What's in a name? For Sloane Crosley, both burden and liberation; as a child she disdains her name for its oddness, but as a young adult seeking to distinguish herself from humdrum suburban existence, welcomes it as a mark of originality.
In these quirky essays, Sloane Crosley wryly depicts her twentysomething life as she searches for an identity, moving from comfortable childhood into the faltering steps of early adulthood in detailed portraits of her first summer camp, first job and first love. In a vividly evoked New York, she struggles to find her literal and metaphorical bearings, navigating its bewildering maze of streets and social networks of business and pleasure.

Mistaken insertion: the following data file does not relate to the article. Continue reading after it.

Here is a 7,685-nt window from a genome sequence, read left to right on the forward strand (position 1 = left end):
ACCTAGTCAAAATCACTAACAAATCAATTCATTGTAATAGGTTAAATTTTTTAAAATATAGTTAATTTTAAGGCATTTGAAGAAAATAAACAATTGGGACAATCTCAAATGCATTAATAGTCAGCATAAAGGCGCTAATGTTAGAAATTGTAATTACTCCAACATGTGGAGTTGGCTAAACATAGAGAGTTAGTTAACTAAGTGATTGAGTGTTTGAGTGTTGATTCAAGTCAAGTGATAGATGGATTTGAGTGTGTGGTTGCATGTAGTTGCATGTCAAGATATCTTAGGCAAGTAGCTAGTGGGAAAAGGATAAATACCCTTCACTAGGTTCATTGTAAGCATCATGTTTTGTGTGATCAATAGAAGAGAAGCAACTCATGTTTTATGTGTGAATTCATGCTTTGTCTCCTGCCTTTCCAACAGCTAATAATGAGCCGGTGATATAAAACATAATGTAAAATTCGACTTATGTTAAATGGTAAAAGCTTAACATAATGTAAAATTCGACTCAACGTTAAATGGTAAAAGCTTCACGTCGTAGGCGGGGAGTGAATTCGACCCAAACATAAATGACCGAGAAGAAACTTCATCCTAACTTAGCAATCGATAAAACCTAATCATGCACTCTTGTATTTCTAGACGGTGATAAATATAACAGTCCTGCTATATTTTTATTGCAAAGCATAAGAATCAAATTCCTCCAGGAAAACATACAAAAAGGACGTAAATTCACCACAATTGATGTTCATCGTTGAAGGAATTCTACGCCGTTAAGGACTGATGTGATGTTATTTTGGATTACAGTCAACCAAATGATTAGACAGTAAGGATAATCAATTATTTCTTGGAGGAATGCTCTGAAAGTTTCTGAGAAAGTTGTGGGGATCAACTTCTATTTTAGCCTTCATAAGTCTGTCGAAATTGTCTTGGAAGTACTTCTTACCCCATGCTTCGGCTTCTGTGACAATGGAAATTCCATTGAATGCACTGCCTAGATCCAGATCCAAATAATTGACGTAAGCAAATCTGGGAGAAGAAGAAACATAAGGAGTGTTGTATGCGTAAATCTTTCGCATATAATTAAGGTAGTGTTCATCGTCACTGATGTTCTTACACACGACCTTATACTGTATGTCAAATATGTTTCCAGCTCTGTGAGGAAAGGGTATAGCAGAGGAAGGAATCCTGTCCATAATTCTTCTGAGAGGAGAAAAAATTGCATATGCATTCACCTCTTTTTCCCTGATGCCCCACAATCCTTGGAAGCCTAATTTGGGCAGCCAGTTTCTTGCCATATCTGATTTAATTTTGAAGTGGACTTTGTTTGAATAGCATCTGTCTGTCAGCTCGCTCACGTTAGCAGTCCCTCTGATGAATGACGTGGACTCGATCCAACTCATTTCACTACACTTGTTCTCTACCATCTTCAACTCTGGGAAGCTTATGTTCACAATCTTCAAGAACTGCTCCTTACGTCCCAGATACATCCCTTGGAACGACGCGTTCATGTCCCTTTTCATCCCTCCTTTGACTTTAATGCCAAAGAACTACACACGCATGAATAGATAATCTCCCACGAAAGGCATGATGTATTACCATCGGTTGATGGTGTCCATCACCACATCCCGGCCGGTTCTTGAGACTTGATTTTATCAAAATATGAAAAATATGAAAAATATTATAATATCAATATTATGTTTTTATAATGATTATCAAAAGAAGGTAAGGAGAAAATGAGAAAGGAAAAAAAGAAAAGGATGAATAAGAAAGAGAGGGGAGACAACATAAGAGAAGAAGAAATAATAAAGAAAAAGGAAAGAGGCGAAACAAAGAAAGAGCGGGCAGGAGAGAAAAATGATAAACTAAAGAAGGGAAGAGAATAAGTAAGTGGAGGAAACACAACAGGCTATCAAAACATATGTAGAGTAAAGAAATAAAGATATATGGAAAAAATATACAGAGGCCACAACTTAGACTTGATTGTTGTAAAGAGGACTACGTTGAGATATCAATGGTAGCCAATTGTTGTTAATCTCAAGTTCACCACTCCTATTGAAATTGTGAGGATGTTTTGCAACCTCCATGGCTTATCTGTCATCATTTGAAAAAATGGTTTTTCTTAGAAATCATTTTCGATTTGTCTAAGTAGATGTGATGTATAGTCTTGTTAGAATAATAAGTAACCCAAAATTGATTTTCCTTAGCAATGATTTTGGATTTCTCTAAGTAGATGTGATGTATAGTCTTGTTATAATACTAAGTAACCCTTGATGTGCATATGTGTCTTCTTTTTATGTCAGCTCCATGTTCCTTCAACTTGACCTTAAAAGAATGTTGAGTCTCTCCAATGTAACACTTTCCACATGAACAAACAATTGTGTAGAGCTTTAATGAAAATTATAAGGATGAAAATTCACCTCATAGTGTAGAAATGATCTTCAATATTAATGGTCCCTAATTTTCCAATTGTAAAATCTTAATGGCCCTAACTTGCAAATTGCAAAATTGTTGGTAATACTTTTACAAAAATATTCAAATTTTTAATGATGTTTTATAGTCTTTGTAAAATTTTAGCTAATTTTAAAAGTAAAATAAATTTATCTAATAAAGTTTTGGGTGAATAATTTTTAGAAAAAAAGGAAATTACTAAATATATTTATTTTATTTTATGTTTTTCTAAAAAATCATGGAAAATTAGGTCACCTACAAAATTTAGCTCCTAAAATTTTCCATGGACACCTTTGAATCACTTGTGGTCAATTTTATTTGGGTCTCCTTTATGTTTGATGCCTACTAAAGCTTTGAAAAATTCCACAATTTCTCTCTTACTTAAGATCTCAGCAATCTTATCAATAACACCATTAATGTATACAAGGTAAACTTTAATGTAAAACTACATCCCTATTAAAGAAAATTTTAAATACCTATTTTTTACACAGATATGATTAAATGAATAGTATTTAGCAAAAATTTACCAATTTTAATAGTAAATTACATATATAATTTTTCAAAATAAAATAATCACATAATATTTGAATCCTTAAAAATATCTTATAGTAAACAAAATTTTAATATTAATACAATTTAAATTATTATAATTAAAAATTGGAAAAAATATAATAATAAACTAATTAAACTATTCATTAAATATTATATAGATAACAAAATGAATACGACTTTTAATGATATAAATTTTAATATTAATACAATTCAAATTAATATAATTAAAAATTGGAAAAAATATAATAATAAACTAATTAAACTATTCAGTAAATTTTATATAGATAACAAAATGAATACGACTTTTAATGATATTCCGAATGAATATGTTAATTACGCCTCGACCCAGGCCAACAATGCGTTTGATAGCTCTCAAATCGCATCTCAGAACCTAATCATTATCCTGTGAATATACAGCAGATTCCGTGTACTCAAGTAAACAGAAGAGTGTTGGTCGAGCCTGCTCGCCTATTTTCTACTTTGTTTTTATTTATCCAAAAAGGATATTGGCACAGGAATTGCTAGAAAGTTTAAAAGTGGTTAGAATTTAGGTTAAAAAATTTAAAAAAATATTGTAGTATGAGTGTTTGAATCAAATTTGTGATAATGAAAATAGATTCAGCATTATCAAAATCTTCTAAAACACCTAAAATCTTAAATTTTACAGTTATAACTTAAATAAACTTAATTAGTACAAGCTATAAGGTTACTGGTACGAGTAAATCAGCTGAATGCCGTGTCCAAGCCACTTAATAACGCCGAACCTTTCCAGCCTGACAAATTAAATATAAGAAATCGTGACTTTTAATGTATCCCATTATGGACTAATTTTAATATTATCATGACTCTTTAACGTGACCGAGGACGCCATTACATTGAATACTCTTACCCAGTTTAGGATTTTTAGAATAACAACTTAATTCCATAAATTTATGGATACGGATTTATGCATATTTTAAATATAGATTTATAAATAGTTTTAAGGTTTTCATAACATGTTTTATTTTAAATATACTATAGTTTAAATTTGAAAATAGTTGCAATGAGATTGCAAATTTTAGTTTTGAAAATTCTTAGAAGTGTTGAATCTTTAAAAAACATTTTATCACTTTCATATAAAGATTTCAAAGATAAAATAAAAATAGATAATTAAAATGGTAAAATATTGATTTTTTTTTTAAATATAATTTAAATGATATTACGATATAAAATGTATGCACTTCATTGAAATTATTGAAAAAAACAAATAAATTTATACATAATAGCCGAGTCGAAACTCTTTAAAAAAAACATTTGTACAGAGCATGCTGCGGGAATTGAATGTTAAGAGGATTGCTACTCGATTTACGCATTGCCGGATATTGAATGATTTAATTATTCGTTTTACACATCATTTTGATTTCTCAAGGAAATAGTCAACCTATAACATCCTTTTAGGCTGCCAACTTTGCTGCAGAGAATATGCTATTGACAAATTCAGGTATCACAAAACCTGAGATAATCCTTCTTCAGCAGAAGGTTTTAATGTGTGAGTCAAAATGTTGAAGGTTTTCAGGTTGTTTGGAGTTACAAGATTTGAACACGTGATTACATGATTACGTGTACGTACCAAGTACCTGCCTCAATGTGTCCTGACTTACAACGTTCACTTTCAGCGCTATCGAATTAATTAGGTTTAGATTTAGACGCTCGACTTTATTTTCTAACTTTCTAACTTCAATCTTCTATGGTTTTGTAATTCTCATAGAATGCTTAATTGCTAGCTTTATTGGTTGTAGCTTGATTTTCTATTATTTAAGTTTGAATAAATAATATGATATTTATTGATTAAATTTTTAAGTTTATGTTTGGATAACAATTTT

The essays follow an engaging if predictable trajectory, beginning with wide-eyed hope and enthusiasm before, in a series of skilful narrative twists and turns, optimism is tempered by disappointing realities. The title reveals with refreshing candour the pain of growing up; of learning that it's not always possible to have your cake and eat it. It is a realisation that Crosley uses humour and self-deprecation to cope with.Reuse content